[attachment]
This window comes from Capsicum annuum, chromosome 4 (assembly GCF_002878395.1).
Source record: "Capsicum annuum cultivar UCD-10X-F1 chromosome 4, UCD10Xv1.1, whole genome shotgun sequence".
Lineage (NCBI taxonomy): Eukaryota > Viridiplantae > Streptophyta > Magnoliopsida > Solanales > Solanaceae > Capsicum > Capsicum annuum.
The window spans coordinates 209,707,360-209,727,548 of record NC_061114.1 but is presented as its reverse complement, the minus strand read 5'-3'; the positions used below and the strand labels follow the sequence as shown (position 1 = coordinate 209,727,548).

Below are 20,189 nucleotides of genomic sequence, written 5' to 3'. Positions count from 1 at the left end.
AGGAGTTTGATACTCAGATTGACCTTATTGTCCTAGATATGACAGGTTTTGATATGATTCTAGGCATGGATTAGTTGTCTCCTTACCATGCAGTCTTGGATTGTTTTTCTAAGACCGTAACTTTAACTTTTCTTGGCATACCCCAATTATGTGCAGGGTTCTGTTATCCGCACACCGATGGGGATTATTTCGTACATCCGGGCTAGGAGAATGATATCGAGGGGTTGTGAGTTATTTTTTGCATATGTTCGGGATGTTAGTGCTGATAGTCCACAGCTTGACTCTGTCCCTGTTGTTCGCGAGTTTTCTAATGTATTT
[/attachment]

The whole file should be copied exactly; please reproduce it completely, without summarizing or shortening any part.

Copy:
This window comes from Capsicum annuum, chromosome 4 (assembly GCF_002878395.1).
Source record: "Capsicum annuum cultivar UCD-10X-F1 chromosome 4, UCD10Xv1.1, whole genome shotgun sequence".
Lineage (NCBI taxonomy): Eukaryota > Viridiplantae > Streptophyta > Magnoliopsida > Solanales > Solanaceae > Capsicum > Capsicum annuum.
The window spans coordinates 209,707,360-209,727,548 of record NC_061114.1 but is presented as its reverse complement, the minus strand read 5'-3'; the positions used below and the strand labels follow the sequence as shown (position 1 = coordinate 209,727,548).

Below are 20,189 nucleotides of genomic sequence, written 5' to 3'. Positions count from 1 at the left end.
AGGAGTTTGATACTCAGATTGACCTTATTGTCCTAGATATGACAGGTTTTGATATGATTCTAGGCATGGATTAGTTGTCTCCTTACCATGCAGTCTTGGATTGTTTTTCTAAGACCGTAACTTTAACTTTTCTTGGCATACCCCAATTATGTGCAGGGTTCTGTTATCCGCACACCGATGGGGATTATTTCGTACATCCGGGCTAGGAGAATGATATCGAGGGGTTGTGAGTTATTTTTTGCATATGTTCGGGATGTTAGTGCTGATAGTCCACAGCTTGACTCTGTCCCTGTTGTTCGCGAGTTTTCTAATGTATTT